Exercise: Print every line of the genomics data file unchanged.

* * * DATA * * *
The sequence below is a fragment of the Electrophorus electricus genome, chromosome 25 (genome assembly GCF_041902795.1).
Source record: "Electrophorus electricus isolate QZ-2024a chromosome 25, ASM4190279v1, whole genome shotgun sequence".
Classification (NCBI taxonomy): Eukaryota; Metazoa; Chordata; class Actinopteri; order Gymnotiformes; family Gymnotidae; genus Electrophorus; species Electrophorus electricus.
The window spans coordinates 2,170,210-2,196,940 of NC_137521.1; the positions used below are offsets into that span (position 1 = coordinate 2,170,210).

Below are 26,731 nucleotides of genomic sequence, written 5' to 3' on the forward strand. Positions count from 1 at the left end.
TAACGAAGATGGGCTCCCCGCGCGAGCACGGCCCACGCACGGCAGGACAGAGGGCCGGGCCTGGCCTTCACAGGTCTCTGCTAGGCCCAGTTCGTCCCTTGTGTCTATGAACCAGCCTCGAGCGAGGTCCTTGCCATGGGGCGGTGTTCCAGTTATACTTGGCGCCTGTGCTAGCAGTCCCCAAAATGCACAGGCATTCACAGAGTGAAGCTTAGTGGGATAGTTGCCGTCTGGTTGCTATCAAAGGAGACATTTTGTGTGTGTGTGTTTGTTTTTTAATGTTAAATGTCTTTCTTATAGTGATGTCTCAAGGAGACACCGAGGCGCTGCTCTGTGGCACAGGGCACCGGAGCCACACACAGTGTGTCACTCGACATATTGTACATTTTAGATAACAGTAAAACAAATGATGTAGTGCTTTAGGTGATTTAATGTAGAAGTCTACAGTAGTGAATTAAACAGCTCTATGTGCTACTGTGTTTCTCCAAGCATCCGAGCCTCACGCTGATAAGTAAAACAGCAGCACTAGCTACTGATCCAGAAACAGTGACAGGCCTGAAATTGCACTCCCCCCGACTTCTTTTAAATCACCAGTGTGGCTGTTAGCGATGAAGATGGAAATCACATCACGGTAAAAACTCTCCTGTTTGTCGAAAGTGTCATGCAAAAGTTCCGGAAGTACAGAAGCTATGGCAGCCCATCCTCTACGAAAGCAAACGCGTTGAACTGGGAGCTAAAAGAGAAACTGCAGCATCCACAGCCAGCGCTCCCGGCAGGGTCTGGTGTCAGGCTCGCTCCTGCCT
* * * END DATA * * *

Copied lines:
The sequence below is a fragment of the Electrophorus electricus genome, chromosome 25 (genome assembly GCF_041902795.1).
Source record: "Electrophorus electricus isolate QZ-2024a chromosome 25, ASM4190279v1, whole genome shotgun sequence".
Classification (NCBI taxonomy): Eukaryota; Metazoa; Chordata; class Actinopteri; order Gymnotiformes; family Gymnotidae; genus Electrophorus; species Electrophorus electricus.
The window spans coordinates 2,170,210-2,196,940 of NC_137521.1; the positions used below are offsets into that span (position 1 = coordinate 2,170,210).

Below are 26,731 nucleotides of genomic sequence, written 5' to 3' on the forward strand. Positions count from 1 at the left end.
TAACGAAGATGGGCTCCCCGCGCGAGCACGGCCCACGCACGGCAGGACAGAGGGCCGGGCCTGGCCTTCACAGGTCTCTGCTAGGCCCAGTTCGTCCCTTGTGTCTATGAACCAGCCTCGAGCGAGGTCCTTGCCATGGGGCGGTGTTCCAGTTATACTTGGCGCCTGTGCTAGCAGTCCCCAAAATGCACAGGCATTCACAGAGTGAAGCTTAGTGGGATAGTTGCCGTCTGGTTGCTATCAAAGGAGACATTTTGTGTGTGTGTGTTTGTTTTTTAATGTTAAATGTCTTTCTTATAGTGATGTCTCAAGGAGACACCGAGGCGCTGCTCTGTGGCACAGGGCACCGGAGCCACACACAGTGTGTCACTCGACATATTGTACATTTTAGATAACAGTAAAACAAATGATGTAGTGCTTTAGGTGATTTAATGTAGAAGTCTACAGTAGTGAATTAAACAGCTCTATGTGCTACTGTGTTTCTCCAAGCATCCGAGCCTCACGCTGATAAGTAAAACAGCAGCACTAGCTACTGATCCAGAAACAGTGACAGGCCTGAAATTGCACTCCCCCCGACTTCTTTTAAATCACCAGTGTGGCTGTTAGCGATGAAGATGGAAATCACATCACGGTAAAAACTCTCCTGTTTGTCGAAAGTGTCATGCAAAAGTTCCGGAAGTACAGAAGCTATGGCAGCCCATCCTCTACGAAAGCAAACGCGTTGAACTGGGAGCTAAAAGAGAAACTGCAGCATCCACAGCCAGCGCTCCCGGCAGGGTCTGGTGTCAGGCTCGCTCCTGCCT